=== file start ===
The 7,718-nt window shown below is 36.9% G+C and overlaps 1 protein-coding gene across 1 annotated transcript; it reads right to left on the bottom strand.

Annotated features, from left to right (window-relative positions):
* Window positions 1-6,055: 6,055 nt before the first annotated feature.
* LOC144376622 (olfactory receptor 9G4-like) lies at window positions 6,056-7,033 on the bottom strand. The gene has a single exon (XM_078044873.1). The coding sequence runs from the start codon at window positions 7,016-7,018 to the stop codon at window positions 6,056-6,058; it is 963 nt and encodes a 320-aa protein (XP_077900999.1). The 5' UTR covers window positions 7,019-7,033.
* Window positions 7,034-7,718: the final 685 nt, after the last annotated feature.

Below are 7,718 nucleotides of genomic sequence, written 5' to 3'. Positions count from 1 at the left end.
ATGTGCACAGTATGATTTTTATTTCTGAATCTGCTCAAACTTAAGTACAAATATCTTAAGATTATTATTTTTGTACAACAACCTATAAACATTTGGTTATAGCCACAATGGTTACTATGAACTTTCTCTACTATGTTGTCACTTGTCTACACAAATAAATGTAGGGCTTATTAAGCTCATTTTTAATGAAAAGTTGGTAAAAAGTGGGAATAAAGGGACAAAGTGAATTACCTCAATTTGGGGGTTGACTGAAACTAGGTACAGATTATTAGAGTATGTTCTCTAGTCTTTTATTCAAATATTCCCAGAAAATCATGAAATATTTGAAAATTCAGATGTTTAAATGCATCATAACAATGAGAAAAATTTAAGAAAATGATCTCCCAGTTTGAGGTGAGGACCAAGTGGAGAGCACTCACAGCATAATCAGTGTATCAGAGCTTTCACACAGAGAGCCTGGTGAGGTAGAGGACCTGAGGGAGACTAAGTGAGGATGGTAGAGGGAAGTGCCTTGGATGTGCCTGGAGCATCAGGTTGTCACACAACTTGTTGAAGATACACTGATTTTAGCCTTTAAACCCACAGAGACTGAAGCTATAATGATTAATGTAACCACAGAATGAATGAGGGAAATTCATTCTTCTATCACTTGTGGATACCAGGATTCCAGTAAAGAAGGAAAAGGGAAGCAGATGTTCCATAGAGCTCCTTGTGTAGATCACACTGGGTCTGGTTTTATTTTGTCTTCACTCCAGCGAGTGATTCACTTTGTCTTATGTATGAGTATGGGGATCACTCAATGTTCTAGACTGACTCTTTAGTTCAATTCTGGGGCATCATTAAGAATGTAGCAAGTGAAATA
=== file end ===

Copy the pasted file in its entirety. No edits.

The 7,718-nt window shown below is 36.9% G+C and overlaps 1 protein-coding gene across 1 annotated transcript; it reads right to left on the bottom strand.

Annotated features, from left to right (window-relative positions):
* Window positions 1-6,055: 6,055 nt before the first annotated feature.
* LOC144376622 (olfactory receptor 9G4-like) lies at window positions 6,056-7,033 on the bottom strand. The gene has a single exon (XM_078044873.1). The coding sequence runs from the start codon at window positions 7,016-7,018 to the stop codon at window positions 6,056-6,058; it is 963 nt and encodes a 320-aa protein (XP_077900999.1). The 5' UTR covers window positions 7,019-7,033.
* Window positions 7,034-7,718: the final 685 nt, after the last annotated feature.

Below are 7,718 nucleotides of genomic sequence, written 5' to 3'. Positions count from 1 at the left end.
ATGTGCACAGTATGATTTTTATTTCTGAATCTGCTCAAACTTAAGTACAAATATCTTAAGATTATTATTTTTGTACAACAACCTATAAACATTTGGTTATAGCCACAATGGTTACTATGAACTTTCTCTACTATGTTGTCACTTGTCTACACAAATAAATGTAGGGCTTATTAAGCTCATTTTTAATGAAAAGTTGGTAAAAAGTGGGAATAAAGGGACAAAGTGAATTACCTCAATTTGGGGGTTGACTGAAACTAGGTACAGATTATTAGAGTATGTTCTCTAGTCTTTTATTCAAATATTCCCAGAAAATCATGAAATATTTGAAAATTCAGATGTTTAAATGCATCATAACAATGAGAAAAATTTAAGAAAATGATCTCCCAGTTTGAGGTGAGGACCAAGTGGAGAGCACTCACAGCATAATCAGTGTATCAGAGCTTTCACACAGAGAGCCTGGTGAGGTAGAGGACCTGAGGGAGACTAAGTGAGGATGGTAGAGGGAAGTGCCTTGGATGTGCCTGGAGCATCAGGTTGTCACACAACTTGTTGAAGATACACTGATTTTAGCCTTTAAACCCACAGAGACTGAAGCTATAATGATTAATGTAACCACAGAATGAATGAGGGAAATTCATTCTTCTATCACTTGTGGATACCAGGATTCCAGTAAAGAAGGAAAAGGGAAGCAGATGTTCCATAGAGCTCCTTGTGTAGATCACACTGGGTCTGGTTTTATTTTGTCTTCACTCCAGCGAGTGATTCACTTTGTCTTATGTATGAGTATGGGGATCACTCAATGTTCTAGACTGACTCTTTAGTTCAATTCTGGGGCATCATTAAGAATGTAGCAAGTGAAATA